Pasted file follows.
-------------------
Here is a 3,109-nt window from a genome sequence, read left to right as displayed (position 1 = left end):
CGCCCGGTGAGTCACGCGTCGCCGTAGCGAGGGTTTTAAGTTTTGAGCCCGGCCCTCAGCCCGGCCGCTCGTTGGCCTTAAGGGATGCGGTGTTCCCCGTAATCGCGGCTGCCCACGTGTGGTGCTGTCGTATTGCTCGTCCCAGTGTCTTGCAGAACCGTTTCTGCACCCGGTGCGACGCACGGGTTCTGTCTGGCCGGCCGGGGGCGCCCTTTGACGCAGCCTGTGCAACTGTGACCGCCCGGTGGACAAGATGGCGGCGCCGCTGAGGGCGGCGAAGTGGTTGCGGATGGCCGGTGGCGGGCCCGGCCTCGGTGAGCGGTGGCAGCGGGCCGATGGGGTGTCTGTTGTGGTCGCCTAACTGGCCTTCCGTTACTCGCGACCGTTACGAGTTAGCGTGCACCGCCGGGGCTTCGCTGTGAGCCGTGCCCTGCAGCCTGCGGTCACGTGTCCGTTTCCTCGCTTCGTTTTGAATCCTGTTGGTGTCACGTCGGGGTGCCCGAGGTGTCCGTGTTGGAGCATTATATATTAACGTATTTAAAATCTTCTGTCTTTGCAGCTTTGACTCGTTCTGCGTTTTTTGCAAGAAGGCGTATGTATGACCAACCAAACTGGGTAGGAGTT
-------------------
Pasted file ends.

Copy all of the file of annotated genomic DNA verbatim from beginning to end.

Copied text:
Here is a 3,109-nt window from a genome sequence, read left to right as displayed (position 1 = left end):
CGCCCGGTGAGTCACGCGTCGCCGTAGCGAGGGTTTTAAGTTTTGAGCCCGGCCCTCAGCCCGGCCGCTCGTTGGCCTTAAGGGATGCGGTGTTCCCCGTAATCGCGGCTGCCCACGTGTGGTGCTGTCGTATTGCTCGTCCCAGTGTCTTGCAGAACCGTTTCTGCACCCGGTGCGACGCACGGGTTCTGTCTGGCCGGCCGGGGGCGCCCTTTGACGCAGCCTGTGCAACTGTGACCGCCCGGTGGACAAGATGGCGGCGCCGCTGAGGGCGGCGAAGTGGTTGCGGATGGCCGGTGGCGGGCCCGGCCTCGGTGAGCGGTGGCAGCGGGCCGATGGGGTGTCTGTTGTGGTCGCCTAACTGGCCTTCCGTTACTCGCGACCGTTACGAGTTAGCGTGCACCGCCGGGGCTTCGCTGTGAGCCGTGCCCTGCAGCCTGCGGTCACGTGTCCGTTTCCTCGCTTCGTTTTGAATCCTGTTGGTGTCACGTCGGGGTGCCCGAGGTGTCCGTGTTGGAGCATTATATATTAACGTATTTAAAATCTTCTGTCTTTGCAGCTTTGACTCGTTCTGCGTTTTTTGCAAGAAGGCGTATGTATGACCAACCAAACTGGGTAGGAGTT